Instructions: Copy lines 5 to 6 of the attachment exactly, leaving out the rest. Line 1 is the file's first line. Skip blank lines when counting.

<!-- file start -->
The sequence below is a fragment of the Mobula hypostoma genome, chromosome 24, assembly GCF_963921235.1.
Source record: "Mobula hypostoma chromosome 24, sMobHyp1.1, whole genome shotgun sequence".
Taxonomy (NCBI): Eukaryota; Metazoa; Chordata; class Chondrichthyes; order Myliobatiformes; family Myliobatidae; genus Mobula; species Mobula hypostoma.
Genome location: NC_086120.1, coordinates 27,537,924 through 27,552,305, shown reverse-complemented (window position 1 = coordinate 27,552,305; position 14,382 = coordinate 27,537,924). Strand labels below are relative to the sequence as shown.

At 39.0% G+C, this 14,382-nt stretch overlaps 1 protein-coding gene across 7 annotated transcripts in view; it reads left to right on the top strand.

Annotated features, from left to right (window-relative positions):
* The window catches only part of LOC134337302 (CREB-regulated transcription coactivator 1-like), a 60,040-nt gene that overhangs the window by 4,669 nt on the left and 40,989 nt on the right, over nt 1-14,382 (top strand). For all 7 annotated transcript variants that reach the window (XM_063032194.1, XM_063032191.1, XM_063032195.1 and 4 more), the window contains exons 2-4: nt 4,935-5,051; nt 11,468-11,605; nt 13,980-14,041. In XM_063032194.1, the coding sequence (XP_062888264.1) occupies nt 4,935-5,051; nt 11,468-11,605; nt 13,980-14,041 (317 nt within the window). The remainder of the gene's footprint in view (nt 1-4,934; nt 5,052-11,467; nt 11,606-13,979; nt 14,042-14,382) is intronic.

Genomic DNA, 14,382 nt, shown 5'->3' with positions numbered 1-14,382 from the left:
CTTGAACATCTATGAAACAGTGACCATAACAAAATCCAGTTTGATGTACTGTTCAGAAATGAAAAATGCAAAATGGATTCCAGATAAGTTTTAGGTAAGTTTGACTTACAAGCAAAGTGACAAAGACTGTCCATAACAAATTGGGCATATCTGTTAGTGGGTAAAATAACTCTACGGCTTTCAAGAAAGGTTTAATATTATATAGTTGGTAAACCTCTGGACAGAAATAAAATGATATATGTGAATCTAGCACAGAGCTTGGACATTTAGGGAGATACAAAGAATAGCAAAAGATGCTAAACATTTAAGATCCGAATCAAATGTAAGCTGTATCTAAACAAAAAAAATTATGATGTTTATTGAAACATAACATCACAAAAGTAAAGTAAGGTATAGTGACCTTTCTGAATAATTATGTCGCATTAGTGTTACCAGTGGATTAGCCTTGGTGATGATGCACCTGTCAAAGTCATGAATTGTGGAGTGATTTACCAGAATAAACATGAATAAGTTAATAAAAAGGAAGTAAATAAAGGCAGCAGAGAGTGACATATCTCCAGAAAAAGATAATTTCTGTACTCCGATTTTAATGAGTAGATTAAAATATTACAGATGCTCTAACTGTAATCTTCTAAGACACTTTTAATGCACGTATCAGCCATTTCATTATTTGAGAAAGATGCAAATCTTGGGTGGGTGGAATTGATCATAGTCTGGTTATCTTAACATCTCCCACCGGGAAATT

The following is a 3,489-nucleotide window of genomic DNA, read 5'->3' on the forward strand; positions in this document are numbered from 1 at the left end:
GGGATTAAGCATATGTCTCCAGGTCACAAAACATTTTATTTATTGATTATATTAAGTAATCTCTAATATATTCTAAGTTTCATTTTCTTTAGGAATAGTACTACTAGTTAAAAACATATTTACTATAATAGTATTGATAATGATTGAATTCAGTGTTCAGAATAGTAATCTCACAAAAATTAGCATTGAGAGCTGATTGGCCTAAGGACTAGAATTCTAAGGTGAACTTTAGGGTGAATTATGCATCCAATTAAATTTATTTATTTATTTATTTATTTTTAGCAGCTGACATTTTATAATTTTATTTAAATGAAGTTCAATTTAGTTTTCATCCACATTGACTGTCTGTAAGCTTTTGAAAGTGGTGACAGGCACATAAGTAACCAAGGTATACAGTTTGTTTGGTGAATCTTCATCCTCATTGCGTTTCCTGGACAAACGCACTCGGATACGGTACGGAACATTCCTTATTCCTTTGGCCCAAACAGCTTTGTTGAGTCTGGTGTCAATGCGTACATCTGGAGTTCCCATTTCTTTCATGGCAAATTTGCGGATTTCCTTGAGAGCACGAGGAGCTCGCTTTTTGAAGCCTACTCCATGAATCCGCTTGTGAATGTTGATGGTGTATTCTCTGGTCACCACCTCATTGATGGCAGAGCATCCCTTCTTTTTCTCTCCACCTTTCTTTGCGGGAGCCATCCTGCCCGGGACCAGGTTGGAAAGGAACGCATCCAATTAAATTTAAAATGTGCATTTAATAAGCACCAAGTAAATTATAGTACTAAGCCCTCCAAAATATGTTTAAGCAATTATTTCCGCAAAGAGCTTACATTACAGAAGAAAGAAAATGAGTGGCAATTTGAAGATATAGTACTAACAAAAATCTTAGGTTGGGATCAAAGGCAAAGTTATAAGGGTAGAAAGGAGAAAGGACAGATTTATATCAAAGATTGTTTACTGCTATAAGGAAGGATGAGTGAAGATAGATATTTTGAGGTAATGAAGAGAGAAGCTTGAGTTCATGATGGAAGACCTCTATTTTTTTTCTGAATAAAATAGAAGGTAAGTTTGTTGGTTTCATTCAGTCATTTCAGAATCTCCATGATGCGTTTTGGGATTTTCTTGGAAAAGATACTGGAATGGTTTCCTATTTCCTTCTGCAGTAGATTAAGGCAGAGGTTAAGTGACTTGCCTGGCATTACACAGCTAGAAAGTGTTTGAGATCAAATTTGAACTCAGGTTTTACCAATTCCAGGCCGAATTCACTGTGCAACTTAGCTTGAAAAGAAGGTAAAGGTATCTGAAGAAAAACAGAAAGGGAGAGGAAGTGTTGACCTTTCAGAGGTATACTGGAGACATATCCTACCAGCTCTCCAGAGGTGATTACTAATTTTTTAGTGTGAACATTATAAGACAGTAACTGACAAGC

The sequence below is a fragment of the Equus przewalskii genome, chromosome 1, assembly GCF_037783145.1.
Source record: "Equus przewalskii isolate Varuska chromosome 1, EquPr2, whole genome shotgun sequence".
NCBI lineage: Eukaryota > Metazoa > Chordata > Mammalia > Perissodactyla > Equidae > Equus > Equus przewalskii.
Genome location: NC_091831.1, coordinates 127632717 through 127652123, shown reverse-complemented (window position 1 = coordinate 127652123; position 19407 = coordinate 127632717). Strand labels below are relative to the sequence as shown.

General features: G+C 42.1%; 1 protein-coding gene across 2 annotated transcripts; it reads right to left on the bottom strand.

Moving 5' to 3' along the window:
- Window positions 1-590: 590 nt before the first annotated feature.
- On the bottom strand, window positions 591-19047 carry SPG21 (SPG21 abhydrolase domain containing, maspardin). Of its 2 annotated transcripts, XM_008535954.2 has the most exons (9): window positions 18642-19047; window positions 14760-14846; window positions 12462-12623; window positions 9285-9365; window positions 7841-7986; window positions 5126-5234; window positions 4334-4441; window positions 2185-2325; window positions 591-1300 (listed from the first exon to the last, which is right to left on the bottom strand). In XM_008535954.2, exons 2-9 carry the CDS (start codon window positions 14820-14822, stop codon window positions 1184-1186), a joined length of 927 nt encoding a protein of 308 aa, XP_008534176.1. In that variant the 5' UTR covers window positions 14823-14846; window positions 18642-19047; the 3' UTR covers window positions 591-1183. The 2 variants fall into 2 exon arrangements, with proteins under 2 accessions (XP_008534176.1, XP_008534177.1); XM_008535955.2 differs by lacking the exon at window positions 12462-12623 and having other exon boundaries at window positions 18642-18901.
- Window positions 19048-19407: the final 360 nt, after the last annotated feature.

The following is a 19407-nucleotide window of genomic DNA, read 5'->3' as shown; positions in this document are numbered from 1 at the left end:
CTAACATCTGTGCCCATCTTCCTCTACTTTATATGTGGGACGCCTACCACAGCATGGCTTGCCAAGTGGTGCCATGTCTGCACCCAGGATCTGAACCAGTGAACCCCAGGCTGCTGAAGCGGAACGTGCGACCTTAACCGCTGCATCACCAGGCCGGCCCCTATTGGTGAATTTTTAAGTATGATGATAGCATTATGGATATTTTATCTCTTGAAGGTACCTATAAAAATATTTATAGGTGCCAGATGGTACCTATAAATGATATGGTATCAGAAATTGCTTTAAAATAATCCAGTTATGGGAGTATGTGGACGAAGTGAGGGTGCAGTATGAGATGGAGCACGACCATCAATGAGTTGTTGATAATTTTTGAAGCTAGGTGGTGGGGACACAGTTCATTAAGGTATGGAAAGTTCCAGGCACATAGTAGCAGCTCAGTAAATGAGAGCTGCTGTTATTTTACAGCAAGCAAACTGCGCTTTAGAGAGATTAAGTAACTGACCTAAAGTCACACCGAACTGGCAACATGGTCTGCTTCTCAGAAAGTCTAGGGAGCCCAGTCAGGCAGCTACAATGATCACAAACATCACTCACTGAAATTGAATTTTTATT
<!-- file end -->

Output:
At 39.0% G+C, this 14,382-nt stretch overlaps 1 protein-coding gene across 7 annotated transcripts in view; it reads left to right on the top strand.

Annotated features, from left to right (window-relative positions):